Data from: Identification and qualification of 500 nuclear, single-copy, orthologous genes for the Eupulmonata (Gastropoda) using transcriptome sequencing and exon capture
Teasdale, Luisa C. et al. (2016), Data from: Identification and qualification of 500 nuclear, single-copy, orthologous genes for the Eupulmonata (Gastropoda) using transcriptome sequencing and exon capture, Dryad, Dataset, https://doi.org/10.5061/dryad.fn627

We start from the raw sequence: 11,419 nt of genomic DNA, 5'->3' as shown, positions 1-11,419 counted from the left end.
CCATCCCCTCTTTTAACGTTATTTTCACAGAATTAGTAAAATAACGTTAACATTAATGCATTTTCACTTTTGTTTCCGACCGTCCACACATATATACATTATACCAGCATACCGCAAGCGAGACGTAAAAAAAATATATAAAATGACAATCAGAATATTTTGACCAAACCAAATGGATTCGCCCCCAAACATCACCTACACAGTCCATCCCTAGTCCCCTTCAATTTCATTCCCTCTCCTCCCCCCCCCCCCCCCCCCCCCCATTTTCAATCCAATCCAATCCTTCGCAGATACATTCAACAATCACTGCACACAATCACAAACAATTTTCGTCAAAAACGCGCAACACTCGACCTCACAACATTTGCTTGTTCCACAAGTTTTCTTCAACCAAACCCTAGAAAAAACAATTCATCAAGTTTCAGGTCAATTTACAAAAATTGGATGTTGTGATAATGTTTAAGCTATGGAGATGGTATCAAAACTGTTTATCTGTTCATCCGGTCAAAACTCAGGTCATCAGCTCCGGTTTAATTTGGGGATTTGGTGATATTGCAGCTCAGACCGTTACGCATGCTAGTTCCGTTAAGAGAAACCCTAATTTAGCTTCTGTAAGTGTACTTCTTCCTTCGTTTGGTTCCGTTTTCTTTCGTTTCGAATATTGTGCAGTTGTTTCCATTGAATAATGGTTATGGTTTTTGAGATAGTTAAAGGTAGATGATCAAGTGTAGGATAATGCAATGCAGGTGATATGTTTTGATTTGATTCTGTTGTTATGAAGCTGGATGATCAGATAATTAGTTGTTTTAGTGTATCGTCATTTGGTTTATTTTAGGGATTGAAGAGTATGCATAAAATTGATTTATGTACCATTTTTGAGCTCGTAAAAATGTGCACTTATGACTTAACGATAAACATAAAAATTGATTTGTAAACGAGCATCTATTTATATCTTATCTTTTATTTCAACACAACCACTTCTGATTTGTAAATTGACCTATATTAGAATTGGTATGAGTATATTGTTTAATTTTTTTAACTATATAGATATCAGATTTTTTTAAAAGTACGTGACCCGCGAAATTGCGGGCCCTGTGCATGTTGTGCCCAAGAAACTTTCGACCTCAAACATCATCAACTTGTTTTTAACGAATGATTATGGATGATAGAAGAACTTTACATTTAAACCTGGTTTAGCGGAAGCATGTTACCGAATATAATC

The qualification of orthology is a significant challenge when developing large, multiloci phylogenetic data sets from assembled transcripts. Transcriptome assemblies have various attributes, such as fragmentation, frameshifts and mis-indexing, which pose problems to automated methods of orthology assessment. Here, we identify a set of orthologous single-copy genes from transcriptome assemblies for the land snails and slugs (Eupulmonata) using a thorough approach to orthology determination involving manual alignment curation, gene tree assessment and sequencing from genomic DNA. We qualified the orthology of 500 nuclear, protein-coding genes from the transcriptome assemblies of 21 eupulmonate species to produce the most complete phylogenetic data matrix for a major molluscan lineage to date, both in terms of taxon and character completeness. Exon capture targeting 490 of the 500 genes (those with at least one exon >120 bp) from 22 species of Australian Camaenidae successfully captured sequences of 2825 exons (representing all targeted genes), with only a 3.7% reduction in the data matrix due to the presence of putative paralogs or pseudogenes. The automated pipeline Agalma retrieved the majority of the manually qualified 500 single-copy gene set and identified a further 375 putative single-copy genes, although it failed to account for fragmented transcripts resulting in lower data matrix completeness when considering the original 500 genes. This could potentially explain the minor inconsistencies we observed in the supported topologies for the 21 eupulmonate species between the manually curated and ‘Agalma-equivalent’ data set (sharing 458 genes). Overall, our study confirms the utility of the 500 gene set to resolve phylogenetic relationships at a range of evolutionary depths and highlights the importance of addressing fragmentation at the homolog alignment stage for probe design.